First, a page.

Post by Maureen Pollard, MSW, RSW
When you’ve experienced the death of a loved one, one of the most difficult things you will go through is trying to find out what helps you adjust to the loss. This can be compounded when others around you don’t understand what you’re going through, and don’t know how to help you. Although you may not have much energy, and you may be reluctant to become a teacher, it may be just what your family and friends need to help you through your grief.
The concept of “pocket phrases” can be quite useful in helping others learn what you need as you grieve. These are statements that you practice ahead of time so that they come to you effortlessly in the moments when you are upset but still need to ask for someone’s help or understanding.
“That’s not helpful.” Usually, our friends and family are trying to help, however their actions may have the opposite effect. With practice, you can develop the ability to say this in a calm, confident voice that halts comments or behaviour that you find hurtful.
“Grief isn’t easy, but it is necessary.” Well-meaning people sometimes want us to move through grief quickly when that is just not possible. You can remind them that it’s normal to feel a full range of feelings after a loss and you don’t need to ‘cheer up’.
“I’m adapting. It takes time to adjust.” When someone in your circle of acquaintances asks how you’re doing, you can use this phrase to remind them that grief is a process. You can ask them directly to have patience with your intense feelings, the changes in your routines and at the same time let them know you’ll never be quite the same again.
“I’m not strong. I’m just doing what I must.” This phrase can be helpful when people praise your ability to function in routine tasks and situations. You may want them to understand that although you may look well on the outside, there’s still a whirlwind of emotion and distress raging unpredictably inside you.
“I like it when you say their name and we talk about them.” You can let people know they don’t have to be afraid to mention your loved one. If you want to share stories, and hear stories from others, you may need to give permission with a clear, direct statement such as this so that people aren’t afraid they will hurt you more by talking about them.
These sample statements can be a good starting point for developing your own useful “pocket phrases” to help teach the people in your life how to help you as you grieve. Remember that the more you practice the things you wish you could say, the easier it will become to pull them out in a peaceful and positive way when needed.
Post by Maureen Pollard, MSW, RSW
Caring for Someone Who is Grieving
When someone you care about is grieving, it can be hard to know what to do. It may be that you haven’t been through a similar experience and you feel unsure what will be helpful. It’s also quite likely that they’ll be unsure what they need themselves, or that in their grief they may not have the energy to educate you. There are endless possible ways to offer support and comfort to someone who is grieving.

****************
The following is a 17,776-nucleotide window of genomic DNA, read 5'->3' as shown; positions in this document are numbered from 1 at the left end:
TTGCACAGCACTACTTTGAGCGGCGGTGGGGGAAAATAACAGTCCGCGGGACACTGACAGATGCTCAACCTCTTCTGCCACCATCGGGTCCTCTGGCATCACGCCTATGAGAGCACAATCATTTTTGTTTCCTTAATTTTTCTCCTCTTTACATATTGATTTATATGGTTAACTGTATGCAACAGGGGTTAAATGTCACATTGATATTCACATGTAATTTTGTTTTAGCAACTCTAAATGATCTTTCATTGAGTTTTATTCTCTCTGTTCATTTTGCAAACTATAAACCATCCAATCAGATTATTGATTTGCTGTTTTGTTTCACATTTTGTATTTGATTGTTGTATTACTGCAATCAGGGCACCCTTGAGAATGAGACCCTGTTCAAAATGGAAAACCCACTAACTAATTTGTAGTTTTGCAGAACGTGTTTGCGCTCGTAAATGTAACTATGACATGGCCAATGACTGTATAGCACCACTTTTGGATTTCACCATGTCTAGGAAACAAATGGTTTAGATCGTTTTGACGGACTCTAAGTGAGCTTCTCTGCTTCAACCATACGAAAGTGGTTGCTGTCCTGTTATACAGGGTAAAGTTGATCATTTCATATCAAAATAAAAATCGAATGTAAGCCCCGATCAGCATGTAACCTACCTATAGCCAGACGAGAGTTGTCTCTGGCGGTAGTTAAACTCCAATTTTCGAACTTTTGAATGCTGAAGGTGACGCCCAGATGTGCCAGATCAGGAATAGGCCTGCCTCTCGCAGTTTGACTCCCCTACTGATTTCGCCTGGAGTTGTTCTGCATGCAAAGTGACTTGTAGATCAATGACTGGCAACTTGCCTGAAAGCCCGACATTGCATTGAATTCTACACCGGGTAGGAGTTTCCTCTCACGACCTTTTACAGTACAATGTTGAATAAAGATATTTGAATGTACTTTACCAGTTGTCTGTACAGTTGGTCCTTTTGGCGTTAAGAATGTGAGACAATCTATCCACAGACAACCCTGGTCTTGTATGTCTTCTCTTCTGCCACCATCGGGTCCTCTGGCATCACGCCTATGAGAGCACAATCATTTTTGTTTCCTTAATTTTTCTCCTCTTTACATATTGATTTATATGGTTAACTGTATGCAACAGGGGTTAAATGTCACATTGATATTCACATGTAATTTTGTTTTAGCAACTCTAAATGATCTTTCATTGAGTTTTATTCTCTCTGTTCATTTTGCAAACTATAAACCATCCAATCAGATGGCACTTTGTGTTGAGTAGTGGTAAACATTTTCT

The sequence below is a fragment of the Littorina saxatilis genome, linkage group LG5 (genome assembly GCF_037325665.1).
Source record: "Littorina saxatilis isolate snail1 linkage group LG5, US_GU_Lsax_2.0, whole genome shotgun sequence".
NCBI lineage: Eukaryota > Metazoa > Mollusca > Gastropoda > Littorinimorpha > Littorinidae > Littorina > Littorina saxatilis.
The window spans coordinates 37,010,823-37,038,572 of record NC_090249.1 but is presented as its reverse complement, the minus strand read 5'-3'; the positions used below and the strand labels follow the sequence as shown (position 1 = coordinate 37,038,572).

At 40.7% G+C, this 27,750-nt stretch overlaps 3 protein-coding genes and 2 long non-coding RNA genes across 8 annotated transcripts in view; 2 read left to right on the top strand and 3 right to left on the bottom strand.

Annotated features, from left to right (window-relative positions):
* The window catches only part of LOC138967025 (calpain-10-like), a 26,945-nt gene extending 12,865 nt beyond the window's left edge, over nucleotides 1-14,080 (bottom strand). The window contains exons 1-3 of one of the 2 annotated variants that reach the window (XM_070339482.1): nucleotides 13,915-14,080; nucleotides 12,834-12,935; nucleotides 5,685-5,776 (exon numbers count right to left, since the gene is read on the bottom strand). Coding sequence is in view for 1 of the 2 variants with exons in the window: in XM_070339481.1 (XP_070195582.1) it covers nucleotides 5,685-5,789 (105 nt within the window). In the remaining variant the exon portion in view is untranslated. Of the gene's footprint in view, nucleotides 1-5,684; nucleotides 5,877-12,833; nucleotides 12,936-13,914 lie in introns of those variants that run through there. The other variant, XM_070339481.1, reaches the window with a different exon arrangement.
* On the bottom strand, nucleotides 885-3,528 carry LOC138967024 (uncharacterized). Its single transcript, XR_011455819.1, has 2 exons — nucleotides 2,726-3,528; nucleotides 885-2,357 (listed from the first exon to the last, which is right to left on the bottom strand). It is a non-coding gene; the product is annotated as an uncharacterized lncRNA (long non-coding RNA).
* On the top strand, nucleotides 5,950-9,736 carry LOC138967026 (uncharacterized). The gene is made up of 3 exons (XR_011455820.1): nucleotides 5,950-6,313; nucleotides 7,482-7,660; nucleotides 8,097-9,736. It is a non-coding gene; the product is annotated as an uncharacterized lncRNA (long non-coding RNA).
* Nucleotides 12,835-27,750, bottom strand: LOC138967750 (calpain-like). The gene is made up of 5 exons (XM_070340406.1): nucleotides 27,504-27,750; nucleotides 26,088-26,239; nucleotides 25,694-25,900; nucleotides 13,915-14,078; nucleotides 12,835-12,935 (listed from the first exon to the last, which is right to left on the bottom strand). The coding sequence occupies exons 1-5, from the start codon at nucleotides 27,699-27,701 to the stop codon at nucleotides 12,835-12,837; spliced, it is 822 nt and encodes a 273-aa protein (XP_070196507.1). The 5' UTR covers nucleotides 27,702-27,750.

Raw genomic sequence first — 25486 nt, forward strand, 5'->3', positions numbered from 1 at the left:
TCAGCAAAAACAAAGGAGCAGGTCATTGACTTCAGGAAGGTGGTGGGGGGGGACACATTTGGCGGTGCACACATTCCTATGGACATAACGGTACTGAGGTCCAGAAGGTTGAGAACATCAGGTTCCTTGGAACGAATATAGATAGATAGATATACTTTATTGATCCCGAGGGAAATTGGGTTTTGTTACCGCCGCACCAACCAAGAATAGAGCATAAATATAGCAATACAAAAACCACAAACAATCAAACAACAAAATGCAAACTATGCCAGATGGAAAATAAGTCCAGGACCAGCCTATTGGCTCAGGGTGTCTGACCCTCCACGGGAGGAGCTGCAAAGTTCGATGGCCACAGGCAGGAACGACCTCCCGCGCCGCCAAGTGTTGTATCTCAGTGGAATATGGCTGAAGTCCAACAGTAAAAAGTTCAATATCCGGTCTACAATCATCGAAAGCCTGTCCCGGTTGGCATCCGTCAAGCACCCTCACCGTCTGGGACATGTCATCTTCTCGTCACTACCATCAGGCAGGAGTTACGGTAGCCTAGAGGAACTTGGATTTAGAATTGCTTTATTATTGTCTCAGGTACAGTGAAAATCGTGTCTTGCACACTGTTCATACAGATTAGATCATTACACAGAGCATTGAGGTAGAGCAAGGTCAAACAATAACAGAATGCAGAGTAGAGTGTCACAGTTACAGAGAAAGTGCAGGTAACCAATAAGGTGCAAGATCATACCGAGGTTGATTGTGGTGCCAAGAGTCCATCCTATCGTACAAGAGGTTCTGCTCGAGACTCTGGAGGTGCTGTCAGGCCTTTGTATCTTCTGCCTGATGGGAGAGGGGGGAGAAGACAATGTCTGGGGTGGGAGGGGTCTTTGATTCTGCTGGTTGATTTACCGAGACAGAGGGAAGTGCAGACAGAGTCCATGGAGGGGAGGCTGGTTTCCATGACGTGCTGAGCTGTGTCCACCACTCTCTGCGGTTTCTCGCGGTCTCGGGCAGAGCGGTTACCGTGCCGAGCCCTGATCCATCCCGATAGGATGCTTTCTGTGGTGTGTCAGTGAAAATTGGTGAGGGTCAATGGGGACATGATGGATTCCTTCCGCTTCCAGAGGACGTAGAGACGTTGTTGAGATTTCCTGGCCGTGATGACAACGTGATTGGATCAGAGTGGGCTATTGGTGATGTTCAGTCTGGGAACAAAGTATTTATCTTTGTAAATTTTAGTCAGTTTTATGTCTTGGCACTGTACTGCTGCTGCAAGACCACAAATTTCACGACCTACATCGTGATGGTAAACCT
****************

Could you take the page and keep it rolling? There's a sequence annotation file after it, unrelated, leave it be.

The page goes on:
Make meals or bring groceries. It helps if you know their preferences and can respect any dietary needs or allergies, but if you don’t know them that well you can stick to basics options such as pasta and sauce.
Create remembrance items such as a framed photo, or something special that holds meaning related to the person who died and their relationship with the griever.
Prepare a care box including comfort care items such as tea, hand lotion, cozy socks, music, magazines or books.
Take care of some basic chores. Rake their leaves. Put the garbage out. Offer to walk the dog, or take the children to lessons.
Run errands. If you’re going to the grocery store or the pharmacy, text and ask if they need anything while you’re there.
Invite them for tea or coffee (or beer or wine) and let them know that they can come as they are, tears and all. When they cry, or complain, or sit in silence, be patient and just allow their process.
Accept and Encourage Both Pain and Joy
Don’t be afraid to sit with them as they roll through the difficult emotions of sadness, fear, guilt, anger, regret and more. But don’t be afraid to laugh with them, too. Remember, grief involves the FULL range of our feelings, often in unpredictable bursts.
Keep It Up Over Time
Grievers are often surrounded by people offering care and condolences in the days and weeks following a loss. In time, all those supporters return to their regular routines and carry on with their busy lives, because the loss was not theirs and did not disrupt their lives the same way it does for the bereaved person. When you reach out to let the mourner know you are thinking of them, whether by text, with a phone call or a note months later, and continue to reach out from time to time, you can trust that it will be appreciated as they will know they are not completely forgotten as the world moves on without their loved one.
Whatever actions you take, pay attention to the person. Try to notice what they might need and show up for them in ways that make sense in their life, rather than simply doing the things you would want if it was your grief. A little kindness, acceptance and understanding can go a long way to support someone you care about as they grieve.
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Tenille Campbell- “We Matter Campaign”
Tenille discusses her loss and how writing helps with her hurt.
Cheryl and Mike – “Getting through it”
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Doug – “Birthdays”
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Susan – “Living life”
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Janice – “Feelings just are”
Janice explains the importance of listening to, trusting and honouring ourselves and our feelings.